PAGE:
Written by Dr. Michelle DiMare
Welcome back! This month’s post is brought to you by my sudden increase in peds shifts and everyone’s favorite chief complaint: vomiting.
While ultrasounding a tiny, crying, puking, squirmy patient can often seem like a daunting task, this post will hopefully help you hit your target… please forgive that terrible joke.
Because of the sheer number of generally healthy appearing children we see with a complaint of vomiting, it is often difficult to weed out the few that may be in the early stages of a critical illness. Bedside ultrasound can aid in early detection in two cases in particular: pyloric stenosis and intussusception. This post will address bedside ultrasound for pyloric stenosis.
Though pyloric stenosis can lead to severe dehydration early on, children often present with brief episodes of extreme symptoms intermixed with the patient appearing happy and hungry.
The Target: Pyloric StenosisWho should you scan?
- Infants in the first 3 months of life
- most often around 3 weeks
- Males more than females in a 4:1 ratio
- Projectile vomiting in an otherwise hungry appearing baby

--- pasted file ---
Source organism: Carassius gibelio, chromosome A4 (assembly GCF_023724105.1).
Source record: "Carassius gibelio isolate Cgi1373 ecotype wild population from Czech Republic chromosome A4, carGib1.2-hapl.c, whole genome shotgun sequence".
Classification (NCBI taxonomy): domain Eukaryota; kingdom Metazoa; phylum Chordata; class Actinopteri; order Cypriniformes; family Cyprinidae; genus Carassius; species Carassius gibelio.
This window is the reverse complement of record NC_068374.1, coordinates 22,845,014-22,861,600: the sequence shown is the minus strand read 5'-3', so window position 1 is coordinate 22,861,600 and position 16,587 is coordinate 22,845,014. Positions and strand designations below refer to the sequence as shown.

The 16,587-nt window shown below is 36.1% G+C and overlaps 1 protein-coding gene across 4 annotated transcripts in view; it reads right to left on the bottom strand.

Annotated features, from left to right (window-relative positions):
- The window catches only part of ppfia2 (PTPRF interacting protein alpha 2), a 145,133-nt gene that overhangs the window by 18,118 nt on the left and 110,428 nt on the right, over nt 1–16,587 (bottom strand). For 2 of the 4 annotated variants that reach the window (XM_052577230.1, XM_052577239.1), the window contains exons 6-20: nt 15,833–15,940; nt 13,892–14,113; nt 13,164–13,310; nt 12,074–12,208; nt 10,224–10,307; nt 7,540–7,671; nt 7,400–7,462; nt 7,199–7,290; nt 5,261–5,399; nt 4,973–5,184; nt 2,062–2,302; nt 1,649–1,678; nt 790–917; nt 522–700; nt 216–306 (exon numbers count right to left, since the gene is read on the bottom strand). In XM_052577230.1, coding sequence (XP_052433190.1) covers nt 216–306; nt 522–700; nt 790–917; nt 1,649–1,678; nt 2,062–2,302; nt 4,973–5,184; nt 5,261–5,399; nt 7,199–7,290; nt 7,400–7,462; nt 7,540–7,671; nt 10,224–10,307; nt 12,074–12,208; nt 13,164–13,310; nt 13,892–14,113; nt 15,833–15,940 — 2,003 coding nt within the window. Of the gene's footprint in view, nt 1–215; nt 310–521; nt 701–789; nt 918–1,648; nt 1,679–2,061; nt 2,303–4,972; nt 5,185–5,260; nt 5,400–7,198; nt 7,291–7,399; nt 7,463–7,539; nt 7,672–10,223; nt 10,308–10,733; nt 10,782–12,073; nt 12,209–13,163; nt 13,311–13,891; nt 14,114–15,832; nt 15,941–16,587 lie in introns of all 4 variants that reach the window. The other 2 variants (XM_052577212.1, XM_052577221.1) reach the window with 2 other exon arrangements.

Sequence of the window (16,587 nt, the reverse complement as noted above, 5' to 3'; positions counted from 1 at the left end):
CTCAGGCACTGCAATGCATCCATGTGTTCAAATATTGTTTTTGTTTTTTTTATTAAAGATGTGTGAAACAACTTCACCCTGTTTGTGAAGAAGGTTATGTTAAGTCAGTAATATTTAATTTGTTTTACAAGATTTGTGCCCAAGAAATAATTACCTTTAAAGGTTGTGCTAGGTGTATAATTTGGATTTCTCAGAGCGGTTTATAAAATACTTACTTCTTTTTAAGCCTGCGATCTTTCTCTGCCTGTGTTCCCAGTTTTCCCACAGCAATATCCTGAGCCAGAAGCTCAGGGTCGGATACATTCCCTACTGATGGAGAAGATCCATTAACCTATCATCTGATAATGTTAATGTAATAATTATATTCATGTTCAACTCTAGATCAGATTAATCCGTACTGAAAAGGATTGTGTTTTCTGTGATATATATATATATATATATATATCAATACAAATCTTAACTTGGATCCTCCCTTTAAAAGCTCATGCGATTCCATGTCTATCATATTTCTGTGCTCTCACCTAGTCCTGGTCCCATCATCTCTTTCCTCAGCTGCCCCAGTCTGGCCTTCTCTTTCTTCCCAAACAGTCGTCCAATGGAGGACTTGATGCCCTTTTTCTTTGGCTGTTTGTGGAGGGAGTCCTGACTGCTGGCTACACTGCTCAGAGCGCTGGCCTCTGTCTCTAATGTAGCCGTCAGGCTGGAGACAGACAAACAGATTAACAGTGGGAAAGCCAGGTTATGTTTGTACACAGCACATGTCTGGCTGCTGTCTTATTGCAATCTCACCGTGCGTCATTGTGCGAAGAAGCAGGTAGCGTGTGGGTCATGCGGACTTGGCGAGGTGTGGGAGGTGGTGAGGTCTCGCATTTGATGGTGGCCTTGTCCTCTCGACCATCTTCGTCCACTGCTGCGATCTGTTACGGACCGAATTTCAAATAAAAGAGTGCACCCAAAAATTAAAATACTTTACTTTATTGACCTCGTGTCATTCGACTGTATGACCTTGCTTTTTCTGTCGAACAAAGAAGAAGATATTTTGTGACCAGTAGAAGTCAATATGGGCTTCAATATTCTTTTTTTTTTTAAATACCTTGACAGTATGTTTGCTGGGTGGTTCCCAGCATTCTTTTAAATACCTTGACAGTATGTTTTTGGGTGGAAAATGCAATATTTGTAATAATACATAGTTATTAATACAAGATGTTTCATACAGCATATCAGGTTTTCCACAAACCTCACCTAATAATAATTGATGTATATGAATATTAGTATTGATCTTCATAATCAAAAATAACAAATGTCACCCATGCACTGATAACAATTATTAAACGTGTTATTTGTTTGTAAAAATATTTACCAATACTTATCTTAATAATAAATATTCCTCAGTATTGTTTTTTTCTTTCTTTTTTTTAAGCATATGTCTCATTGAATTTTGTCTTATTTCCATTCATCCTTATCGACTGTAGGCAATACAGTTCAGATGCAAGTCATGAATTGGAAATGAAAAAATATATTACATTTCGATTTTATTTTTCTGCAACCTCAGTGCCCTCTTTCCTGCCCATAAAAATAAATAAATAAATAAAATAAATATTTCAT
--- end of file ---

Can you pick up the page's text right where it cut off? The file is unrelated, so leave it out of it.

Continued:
- Place baby in mom or dad’s lap
- Avoid feeding prior to US as bowel gas can obscure images
- Allow to breast or bottle feed a small amount during the ultrasound to soothe the baby
- Position the baby just slightly raised from supine, left side tilted up
- This will help direct feeds through pylorus and air away from it
- “Mow the lawn” as pictured below
- Scan the whole abdomen in an organized pattern looking for grossly abnormal pathology
- Localize to the epigastric area, looking for the liver and the gallbladder
- With pyloric stenosis, the pylorus is often displaced just inferior and adjacent to the gallbladder
What are you looking for?
Hypertrophic Pyloric Stenosis:
- No gastric contents freely passing through the canal
- Hypertrophic pylorus with a single muscle wall measuring >3mm on transverse view
- Pyloric canal measuring >14 mm
- Redundant pyloric mucosa protruding into the gastric antrum
Though rare, pyloric stenosis is worth considering in all patients under three months of age with persistent projectile vomiting. Finding the one abnormal case will be much easier if you’ve scanned and seen your fair share of normal anatomy.
Thanks for reading my last post as a fellow. As always, happy scanning!